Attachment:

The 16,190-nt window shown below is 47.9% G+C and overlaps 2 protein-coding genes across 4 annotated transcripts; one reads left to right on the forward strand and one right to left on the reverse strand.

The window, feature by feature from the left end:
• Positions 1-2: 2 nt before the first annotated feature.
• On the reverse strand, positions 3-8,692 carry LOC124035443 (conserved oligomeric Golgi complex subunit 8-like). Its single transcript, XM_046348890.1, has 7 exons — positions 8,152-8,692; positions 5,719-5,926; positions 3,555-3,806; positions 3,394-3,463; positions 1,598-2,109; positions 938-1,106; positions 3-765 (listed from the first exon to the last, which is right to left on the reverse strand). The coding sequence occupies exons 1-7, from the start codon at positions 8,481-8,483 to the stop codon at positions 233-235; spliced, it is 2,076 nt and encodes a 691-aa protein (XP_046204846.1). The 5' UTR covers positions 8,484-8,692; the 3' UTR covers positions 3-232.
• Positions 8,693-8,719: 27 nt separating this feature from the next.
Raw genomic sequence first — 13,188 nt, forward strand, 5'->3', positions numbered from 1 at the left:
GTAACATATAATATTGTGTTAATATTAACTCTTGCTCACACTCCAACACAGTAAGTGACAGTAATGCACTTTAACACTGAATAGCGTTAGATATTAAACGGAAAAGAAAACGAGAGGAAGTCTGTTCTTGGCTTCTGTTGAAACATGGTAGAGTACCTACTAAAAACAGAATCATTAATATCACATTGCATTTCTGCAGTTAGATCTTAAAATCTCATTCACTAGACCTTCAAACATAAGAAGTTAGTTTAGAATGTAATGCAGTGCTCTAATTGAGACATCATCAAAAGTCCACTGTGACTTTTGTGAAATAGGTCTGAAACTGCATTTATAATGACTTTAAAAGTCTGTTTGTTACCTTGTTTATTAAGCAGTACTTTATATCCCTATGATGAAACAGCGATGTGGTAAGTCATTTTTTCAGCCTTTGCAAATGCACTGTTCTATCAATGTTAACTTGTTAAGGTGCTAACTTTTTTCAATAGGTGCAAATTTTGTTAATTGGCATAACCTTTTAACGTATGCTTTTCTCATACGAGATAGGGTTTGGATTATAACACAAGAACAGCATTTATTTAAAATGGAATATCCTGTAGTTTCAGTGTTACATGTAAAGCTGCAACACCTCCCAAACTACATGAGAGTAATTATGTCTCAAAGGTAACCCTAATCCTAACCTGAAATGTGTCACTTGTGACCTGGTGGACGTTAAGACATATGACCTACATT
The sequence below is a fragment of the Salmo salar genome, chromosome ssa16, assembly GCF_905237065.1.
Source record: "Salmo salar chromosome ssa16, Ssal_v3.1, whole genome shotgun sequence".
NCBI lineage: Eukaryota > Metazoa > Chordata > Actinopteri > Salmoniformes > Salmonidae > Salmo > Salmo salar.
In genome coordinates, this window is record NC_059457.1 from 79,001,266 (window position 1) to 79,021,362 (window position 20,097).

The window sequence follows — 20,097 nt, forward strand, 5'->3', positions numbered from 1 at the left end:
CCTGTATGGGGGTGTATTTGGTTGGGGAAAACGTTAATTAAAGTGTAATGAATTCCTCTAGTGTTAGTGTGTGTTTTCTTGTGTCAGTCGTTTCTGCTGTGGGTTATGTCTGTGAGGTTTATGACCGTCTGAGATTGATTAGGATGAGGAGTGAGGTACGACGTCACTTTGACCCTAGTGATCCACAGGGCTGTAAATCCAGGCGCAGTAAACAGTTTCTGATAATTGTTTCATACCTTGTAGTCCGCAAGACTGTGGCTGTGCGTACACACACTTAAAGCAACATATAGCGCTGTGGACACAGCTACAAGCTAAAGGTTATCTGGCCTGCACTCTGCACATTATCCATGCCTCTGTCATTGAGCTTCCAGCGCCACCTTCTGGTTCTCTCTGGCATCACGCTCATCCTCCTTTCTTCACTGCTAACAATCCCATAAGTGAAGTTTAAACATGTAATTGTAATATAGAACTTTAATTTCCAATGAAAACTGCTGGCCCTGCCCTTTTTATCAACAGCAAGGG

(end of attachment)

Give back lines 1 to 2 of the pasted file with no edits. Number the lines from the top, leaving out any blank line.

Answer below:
The 16,190-nt window shown below is 47.9% G+C and overlaps 2 protein-coding genes across 4 annotated transcripts; one reads left to right on the forward strand and one right to left on the reverse strand.

The window, feature by feature from the left end: